Super Fly at 50: Columbus Guitarist Craig McMullen on Curtis Mayfield’s Landmark Album
Five decades since Super Fly was released, Craig McMullen reflects on his contributions to the timeless album.
Returning to college to study music at age 74 would be an admirable endeavor for anyone, but it’s particularly noteworthy given Craig McMullen’s resume. The Columbus guitarist, who’s finishing up his bachelor’s degree in jazz studies at Ohio State, has played alongside Aretha Franklin, jazz trumpeter Donald Byrd and, most famously, soul legend Curtis Mayfield, including a stint in the early ’70s that landed McMullen on the iconic funk soundtrack to the 1972 film “Super Fly,” which celebrates its 50th anniversary in August.
“In the fall, I will have my 75th birthday and hopefully my diploma in my hands,” McMullen says during a recent video call from his Franklin Park home on the East Side, the same part of town where, in the 1950s, his father introduced him to the music of jazz greats like John Coltrane and Kenny Burrell.
McMullen spent his childhood summers in Detroit, where, at age 7, an uncle taught him to play the guitar. When McMullen turned 8, his parents paid for guitar lessons at the Downtown Lazarus department store, and by the time he entered East High School, McMullen and his classmates were winning jazz orchestra competitions at the state level.
After graduating, McMullen and two of his East buddies went to Massachusetts to attend the prestigious Berklee School of Music. “I didn’t like Boston because it was real prejudiced, and they had a lot of mafia killings,” says McMullen, flanked onscreen by two guitars. “I did it for a year, then I came back.”
In the late 1960s, McMullen worked as an electrician while gigging at Mount Vernon Avenue hot spot Club Jamaica and Main Street nightclubs Bottoms Up and Club Utopia. He played with R&B groups like the Royal Esquires and the Enchanted Five, which McMullen described as Columbus’ version of the Temptations. “We had tailor-made suits, the whole 9 yards,” says McMullen, a chatty, genial tale-teller who’s fond of the phrase “make a long story short.”
McMullen’s intro to Curtis Mayfield came courtesy of friend and touring drummer Andre Fischer, who briefly lived in Columbus. “We’d say, ‘Man, we’re going to play on the big stage together one day, so keep your promise: Whoever makes it first, bring the other guy on,’” McMullen says.
Fischer went on to drum with Chicago funk band Rufus and Chaka Khan (later marrying and divorcing singer Natalie Cole), but before that, he played with Mayfield in the Impressions, and when the band needed a guitarist, Fischer knew just who Mayfield should call. McMullen joined the Impressions in January 1970 at age 22 and played on two of Mayfield’s early solo albums, Curtis Live! and Roots.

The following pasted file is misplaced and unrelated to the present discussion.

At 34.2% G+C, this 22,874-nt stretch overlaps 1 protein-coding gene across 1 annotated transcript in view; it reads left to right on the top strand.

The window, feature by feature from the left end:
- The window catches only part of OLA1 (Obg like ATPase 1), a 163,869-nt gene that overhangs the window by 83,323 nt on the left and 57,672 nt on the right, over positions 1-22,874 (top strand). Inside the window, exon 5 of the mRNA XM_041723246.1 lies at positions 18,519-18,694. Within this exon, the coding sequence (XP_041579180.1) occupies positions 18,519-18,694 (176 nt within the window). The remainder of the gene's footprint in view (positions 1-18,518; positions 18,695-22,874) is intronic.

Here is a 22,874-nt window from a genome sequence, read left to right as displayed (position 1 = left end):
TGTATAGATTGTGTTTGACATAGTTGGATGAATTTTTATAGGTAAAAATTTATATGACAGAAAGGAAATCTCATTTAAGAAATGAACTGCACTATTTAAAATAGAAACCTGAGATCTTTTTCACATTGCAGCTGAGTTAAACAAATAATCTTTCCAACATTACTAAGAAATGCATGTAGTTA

The Super Fly sessions started with a phone call from Mayfield in 1971. “He said, ‘Look here, we’re going to go to New York and do this club scene for this movie that’s coming out,’” says McMullen, who had just lost his grandmother. “My family said, ‘You go to New York. Your grandmother would have wanted you to play.’ I was with my grandmother when I first heard myself on the radio in Columbus.”
The band recorded “Pusherman” in New York just before filming the “Super Fly” scene that features the musicians miming a performance of the same song in a nightclub. McMullen is onscreen only briefly, but he’s hard to miss in his bright yellow shirt, holding a shiny, red Gibson ES-355 guitar.
The band cut the rest of the Super Fly songs at RCA Studios in Chicago, where McMullen remembers Mayfield creating a relaxed atmosphere. “Curtis was never a high-pressure guy,” McMullen says.
At RCA, Mayfield’s band recorded live with a full orchestra, which inspired McMullen. “You hear this big orchestra, 20-something pieces, strings and everything, playing in your headphones, and man, that is like, ‘Whoa! Let me get busy!’”
The record’s first single, “Freddie’s Dead (Theme from Superfly),” came out in July 1972, before the full album and the movie, and hit No. 4 on the Billboard Hot 100 chart. The song, which he later performed at the 1973 Grammy Awards, features McMullen’s guitar punctuating the string arrangements with percussive, wah-wah-soaked stabs. By September, the album was certified gold, with half a million units sold.
McMullen played with Mayfield for about three years and went on to record and perform with other notable artists. He played on Donald Byrd’s 1975 jazz-funk album, Places & Spaces, and on multiple records by R&B singer Leroy Hutson. He toured with Aretha Franklin for two years in the late ’70s, performing at the inauguration of Jimmy Carter and playing on the Queen of Soul’s 1977 album, Sweet Passion.
Today, McMullen says Super Fly stands out among his musical experiences. The record’s songs live on via samples in hip-hop tracks by Outkast, Snoop Dogg, the Notorious B.I.G. and others. And TV series like Blackish and Snowfall continue to air episodes featuring Super Fly hits. When they do, McMullen gets a check in the mail—“french fry money,” he says. “I do have enough money left over to buy one milkshake. Small, not large.”
But above all, the music from Super Fly means something, combining a social message with a timeless, funky sound. “It’s still relevant 50 years later,” he says. “Super Fly won’t die.”
This story is from the August 2022 issue of Columbus Monthly.